Recent progress in our NSF project points to a new approach for this type of “hyper-dimensional” problem by exploring the relationships between specific phenotypes in libraries of natural variants. The major finding—that leads us to propose a modified strategy for automated hypothesis testing—comes from analyses of the phenotypes of T-DNA knockout lines of Arabidopsis that are disrupted in chloroplast-targeted nuclear genes. The vast majority of these genes have no identified function. Mutant lines defective in these genes show no strong photosynthetic phenotypes under laboratory conditions, but phenotypes “emerge” as environmental conditions are altered to reflect the types of fluctuations seen in the field. We assessed the degree of fluctuation required for each mutant to show statistically significant changes in photosynthetic parameters (with respect to wild type), and compared this to the evolutionary diversity of the genes. The results show that 1) The core genes for photosynthesis show strong phenotypes even under laboratory conditions and tend to be evolutionarily highly constrained, i.e. they do not appear to have been adapted substantially to local environments. In contrast, the mutants that require stronger environmental fluctuations to show a phenotype tend to be uncharacterized (no know function) and have substantially higher rates of evolution. This makes sense in terms of selection and evolution because the ancillary components are not essential under all conditions and thus are released from strict functional constraints. They therefore can undergo rapid evolutionary changes to modify plants responses to specific environments. These components are also important targets for short-term improvements in plant productivity. Does this statement imply that genes with high evolution rates are more likely to have emergent photosynthetic phenotypes under dynamic conditions? If true, would it be reasonable to prioritize the genes with rapid evolution rates?

    The big question is: how can we determine the functions of these ancillary components given that they may respond to different combinations of environmental, physiological and developmental factors? Our new approach uses “big data” analyses of the natural variations in phenotypes and genotypes to both develop and test mechanistic hypotheses. A good example is shown in the following. The approach uses some of the same tools that plant breeders have developed to map “quantitative trait loci” (QTLs) that condition certain desirable traits. In a typical experiment, plant breeders will phenotype a library of genetically diverse varieties of a crop or model organism. There are several types of libraries that can be used for these approaches. For example, a collection of closely-related natural variants can be used to conduct a genome-wide association study (GWAS). A more targeted approach uses recombinant inbred lines (RILs) that arise from crossing two distinct parent lines. There are also hybrid approaches that use multiple parent lines, e.g. nested association mapping (NAM) populations () or Multiparent Advanced Generation Intercross (MAGIC) Populations (). The phenotype outputs are fed into a statistical or genetic algorithms to compare the appearance of phenotypes with genetic markers and determine the likely range of locations on chromosomes that account for the observed phenotypes. In most cases, these QTL regions can contain tens to hundreds of genes and further work is needed to narrow the identity of specific genes involved; for basic research questions, this step of unambiguously identifying the effective genes in a QTL is often the most difficult part, though the introduction of CRISPR technology may change this. For practical applications, it is often possible to obtain the desired combinations of traits by introgressing the QTL regions into elite lines, without knowledge of the mechanisms or specific genes involved.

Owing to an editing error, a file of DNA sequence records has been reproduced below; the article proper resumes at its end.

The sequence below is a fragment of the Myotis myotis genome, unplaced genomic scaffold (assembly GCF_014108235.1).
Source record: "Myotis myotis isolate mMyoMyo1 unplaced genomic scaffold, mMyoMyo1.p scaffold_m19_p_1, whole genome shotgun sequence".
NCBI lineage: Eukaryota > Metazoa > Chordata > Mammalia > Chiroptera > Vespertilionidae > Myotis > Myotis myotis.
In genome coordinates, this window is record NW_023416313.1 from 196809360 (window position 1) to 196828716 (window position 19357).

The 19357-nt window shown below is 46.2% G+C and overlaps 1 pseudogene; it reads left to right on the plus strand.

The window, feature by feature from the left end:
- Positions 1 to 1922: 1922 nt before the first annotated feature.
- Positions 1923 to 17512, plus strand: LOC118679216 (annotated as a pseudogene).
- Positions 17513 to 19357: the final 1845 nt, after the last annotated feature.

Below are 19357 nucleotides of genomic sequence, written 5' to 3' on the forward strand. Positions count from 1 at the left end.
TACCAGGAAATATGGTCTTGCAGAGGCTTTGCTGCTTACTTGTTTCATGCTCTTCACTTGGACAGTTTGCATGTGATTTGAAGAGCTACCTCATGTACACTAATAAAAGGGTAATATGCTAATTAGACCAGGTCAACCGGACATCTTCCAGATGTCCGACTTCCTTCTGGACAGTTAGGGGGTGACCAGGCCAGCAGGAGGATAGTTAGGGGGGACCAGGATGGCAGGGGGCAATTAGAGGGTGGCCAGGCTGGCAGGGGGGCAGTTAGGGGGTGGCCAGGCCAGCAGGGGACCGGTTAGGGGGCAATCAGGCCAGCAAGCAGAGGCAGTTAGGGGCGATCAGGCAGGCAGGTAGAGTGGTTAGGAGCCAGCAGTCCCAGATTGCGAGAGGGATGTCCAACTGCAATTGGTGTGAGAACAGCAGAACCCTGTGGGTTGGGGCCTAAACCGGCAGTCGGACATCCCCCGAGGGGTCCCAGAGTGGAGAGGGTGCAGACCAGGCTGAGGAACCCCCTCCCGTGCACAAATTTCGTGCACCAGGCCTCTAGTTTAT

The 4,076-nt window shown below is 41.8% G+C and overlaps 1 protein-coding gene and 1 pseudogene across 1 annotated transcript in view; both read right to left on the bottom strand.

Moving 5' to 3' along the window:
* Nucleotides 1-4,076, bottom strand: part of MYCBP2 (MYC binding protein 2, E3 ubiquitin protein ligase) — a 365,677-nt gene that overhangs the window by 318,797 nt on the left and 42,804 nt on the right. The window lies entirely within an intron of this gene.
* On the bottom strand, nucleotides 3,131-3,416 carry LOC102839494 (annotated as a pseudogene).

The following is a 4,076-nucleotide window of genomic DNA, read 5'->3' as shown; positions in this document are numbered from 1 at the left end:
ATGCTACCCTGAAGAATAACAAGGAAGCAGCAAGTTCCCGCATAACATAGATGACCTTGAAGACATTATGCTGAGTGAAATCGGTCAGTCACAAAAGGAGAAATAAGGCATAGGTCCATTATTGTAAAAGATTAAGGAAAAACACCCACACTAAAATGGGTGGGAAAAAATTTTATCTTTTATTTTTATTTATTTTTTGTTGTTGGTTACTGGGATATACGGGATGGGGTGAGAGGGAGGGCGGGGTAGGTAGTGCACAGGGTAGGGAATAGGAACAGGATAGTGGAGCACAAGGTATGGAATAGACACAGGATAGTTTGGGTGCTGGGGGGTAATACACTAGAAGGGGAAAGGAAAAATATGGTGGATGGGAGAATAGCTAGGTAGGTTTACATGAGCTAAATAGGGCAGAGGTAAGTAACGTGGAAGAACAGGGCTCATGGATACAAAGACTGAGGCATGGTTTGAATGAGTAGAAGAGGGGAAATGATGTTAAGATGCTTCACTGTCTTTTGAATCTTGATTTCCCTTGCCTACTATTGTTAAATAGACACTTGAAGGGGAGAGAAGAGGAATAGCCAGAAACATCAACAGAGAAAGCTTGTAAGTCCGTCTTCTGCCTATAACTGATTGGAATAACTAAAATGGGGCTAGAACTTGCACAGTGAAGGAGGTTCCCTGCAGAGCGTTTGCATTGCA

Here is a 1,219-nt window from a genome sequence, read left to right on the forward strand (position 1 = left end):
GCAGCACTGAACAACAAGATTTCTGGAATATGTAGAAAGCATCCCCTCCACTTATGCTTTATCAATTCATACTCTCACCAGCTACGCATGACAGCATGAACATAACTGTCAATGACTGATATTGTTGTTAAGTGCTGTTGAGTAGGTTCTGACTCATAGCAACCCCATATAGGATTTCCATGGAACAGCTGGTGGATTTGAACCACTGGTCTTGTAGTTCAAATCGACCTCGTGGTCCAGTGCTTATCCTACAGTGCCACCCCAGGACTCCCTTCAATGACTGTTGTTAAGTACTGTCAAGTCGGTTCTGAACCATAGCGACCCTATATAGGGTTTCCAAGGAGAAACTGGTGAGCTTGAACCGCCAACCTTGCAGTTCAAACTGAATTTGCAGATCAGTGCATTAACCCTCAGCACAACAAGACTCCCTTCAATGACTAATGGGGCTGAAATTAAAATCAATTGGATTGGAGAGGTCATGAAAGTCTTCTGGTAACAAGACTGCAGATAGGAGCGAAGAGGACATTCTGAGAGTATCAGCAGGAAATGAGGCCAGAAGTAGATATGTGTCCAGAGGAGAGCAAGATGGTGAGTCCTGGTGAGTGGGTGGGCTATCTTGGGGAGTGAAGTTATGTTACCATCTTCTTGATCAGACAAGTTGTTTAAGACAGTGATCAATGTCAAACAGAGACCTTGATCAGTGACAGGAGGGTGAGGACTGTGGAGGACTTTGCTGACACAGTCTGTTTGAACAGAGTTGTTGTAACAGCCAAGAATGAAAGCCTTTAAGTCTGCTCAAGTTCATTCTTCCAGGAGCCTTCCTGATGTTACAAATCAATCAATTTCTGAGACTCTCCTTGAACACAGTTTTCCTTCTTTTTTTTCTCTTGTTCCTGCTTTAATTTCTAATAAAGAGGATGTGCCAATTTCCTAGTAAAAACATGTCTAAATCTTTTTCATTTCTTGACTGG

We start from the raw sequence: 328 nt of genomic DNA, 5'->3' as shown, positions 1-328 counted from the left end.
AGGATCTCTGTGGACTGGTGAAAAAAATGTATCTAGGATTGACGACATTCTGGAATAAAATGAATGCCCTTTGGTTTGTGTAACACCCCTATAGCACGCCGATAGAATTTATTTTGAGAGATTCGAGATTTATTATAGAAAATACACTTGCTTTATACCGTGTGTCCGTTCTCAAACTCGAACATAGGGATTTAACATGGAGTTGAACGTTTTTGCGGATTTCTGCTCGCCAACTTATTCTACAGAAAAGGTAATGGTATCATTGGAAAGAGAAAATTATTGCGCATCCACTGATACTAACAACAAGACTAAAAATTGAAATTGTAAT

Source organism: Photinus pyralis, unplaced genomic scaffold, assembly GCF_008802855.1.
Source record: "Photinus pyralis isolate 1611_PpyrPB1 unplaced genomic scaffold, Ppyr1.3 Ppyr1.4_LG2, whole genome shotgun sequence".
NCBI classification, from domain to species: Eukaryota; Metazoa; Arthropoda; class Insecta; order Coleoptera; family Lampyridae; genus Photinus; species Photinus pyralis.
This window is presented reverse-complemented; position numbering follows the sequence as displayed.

The QTL process has key similarities and differences compared with traditional (forward or reverse) genetics. Both explore the effects of genetic variations on a phenotype or behavior of the organism. With genetics, the variations are generally loss of function changes induced my various types of mutagenesis. With the QTL approach, the differences are likely to have beneficial, gain of function effects, at least under the specific environmental conditions where the variants evolved. In addition, QTL mapping can reveal multiple factors that operate independently or interact with other factors and are thus dependent on several genetic components.

    Our work is taking this approach several steps forward by 1) using our DEPI systems to massively increasing the throughput and control of conditions, allowing us to explore a range of environments; 2) measuring a range phenotypes that reflect processes that are potentially mechanistically related; 3) developing a new statistical framework to generate and assess hypotheses that any two processes are genetically or mechanistically related; and 4) testing the feasibility of using these methods to constrain both biochemical/biophysical and genetic models.